off the charts
BEYOND THE NUMBERS
BEYOND THE NUMBERS
Senate Bill’s Medicaid Cuts Would Be Even Deeper than House Cuts
June 20, 2017 at 2:45 PM
Update, June 26: We’ve revised these posts to reflect the text of the Senate bill released June 22.
As we explained, the Senate health bill would lower the annual increase in state Medicaid funding under a per capita cap to the general inflation rate for all populations starting in 2025, which is well below the House-passed bill’s already inadequate growth rate. That means states would have to absorb much deeper cuts in federal Medicaid funding over the long run than under the highly damaging House bill.
How much deeper? Multiple estimates suggest that the long-run cuts to Medicaid from a per capita cap indexed to general inflation could be several times larger — or more — than the already severe cuts under the House cap:
- The Urban Institute estimates that the House bill would force states to raise their own spending by $371 billion over ten years in order to maintain their existing Medicaid programs. But earlier Urban estimates find that states would need to raise their own spending by $841 billion over ten years — 2.3 times more — under a per capita cap that grew only with general inflation.
- The Brookings Institution estimates that the House bill’s per capita cap, if implemented in 2004, would have lowered federal Medicaid funding for states by $17.8 billion in 2011. Based on these Brookings estimates, the Center for American Progress estimates that the federal cut in 2011 would have been $46.4 billion — 2.6 times more — under a per capita cap that grew only with general inflation.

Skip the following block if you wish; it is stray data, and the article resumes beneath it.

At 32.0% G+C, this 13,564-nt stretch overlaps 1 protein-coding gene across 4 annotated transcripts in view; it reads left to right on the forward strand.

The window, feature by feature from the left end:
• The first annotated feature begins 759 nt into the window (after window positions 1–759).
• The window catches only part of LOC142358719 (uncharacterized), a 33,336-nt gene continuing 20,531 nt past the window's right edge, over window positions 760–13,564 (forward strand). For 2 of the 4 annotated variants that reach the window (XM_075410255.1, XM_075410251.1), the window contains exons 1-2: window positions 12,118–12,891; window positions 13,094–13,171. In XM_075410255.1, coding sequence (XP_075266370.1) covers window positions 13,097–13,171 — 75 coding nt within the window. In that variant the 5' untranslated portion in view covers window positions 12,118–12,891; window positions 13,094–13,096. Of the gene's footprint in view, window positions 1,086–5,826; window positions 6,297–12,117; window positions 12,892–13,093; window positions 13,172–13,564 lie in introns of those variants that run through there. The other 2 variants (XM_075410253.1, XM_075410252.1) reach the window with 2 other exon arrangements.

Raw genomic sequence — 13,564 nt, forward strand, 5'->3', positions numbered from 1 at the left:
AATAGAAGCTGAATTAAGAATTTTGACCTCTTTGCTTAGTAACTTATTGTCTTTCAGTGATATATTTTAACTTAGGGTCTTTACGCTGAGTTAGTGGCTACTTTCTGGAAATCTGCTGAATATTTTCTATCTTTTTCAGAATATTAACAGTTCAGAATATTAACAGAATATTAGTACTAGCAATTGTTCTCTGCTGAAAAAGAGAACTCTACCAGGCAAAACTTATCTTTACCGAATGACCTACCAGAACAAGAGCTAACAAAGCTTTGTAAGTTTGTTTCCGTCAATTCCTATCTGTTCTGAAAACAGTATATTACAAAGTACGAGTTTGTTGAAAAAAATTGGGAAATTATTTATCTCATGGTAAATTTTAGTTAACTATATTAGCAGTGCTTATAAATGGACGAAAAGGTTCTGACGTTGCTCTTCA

Put another way, the Brookings analysis found that states would have had to raise their own spending in 2011 by 11 percent, on average — and by far more in some states — to offset the federal cuts resulting from the House bill. Under a cap indexed to general inflation, that figure jumps to 29 percent. Neither of these increases is likely, so states would instead have to cut Medicaid eligibility, benefits, provider payments, or a combination of all three.
The House bill would already produce large federal cuts. Altogether, it would cut federal Medicaid spending by $834 billion over ten years and reduce enrollment by 14 million by 2026, relative to current law. That’s in part because the Congressional Budget Office (CBO) expects Medicaid per beneficiary costs to rise by an average of 4.4 percent a year over the next decade, while the House bill’s per capita cap would take a state’s spending per beneficiary in fiscal year 2016 and increase it annually through 2019 only by the medical care component of the Consumer Price Index (M-CPI), which CBO expects to grow by 3.7 percent per year. Starting in 2020, when the cap takes effect, it would grow by a mix of M-CPI or M-CPI plus 1 percentage point, depending on the beneficiary group.
States would also be responsible for all Medicaid costs that exceed the cap, including higher costs resulting from a new epidemic or breakthrough treatment and demographic changes like the aging of the population.
Under the Senate bill, the per capita cap would grow for all populations by only general inflation starting in 2025. CBO projects general inflation to grow by only 2.4 percent a year.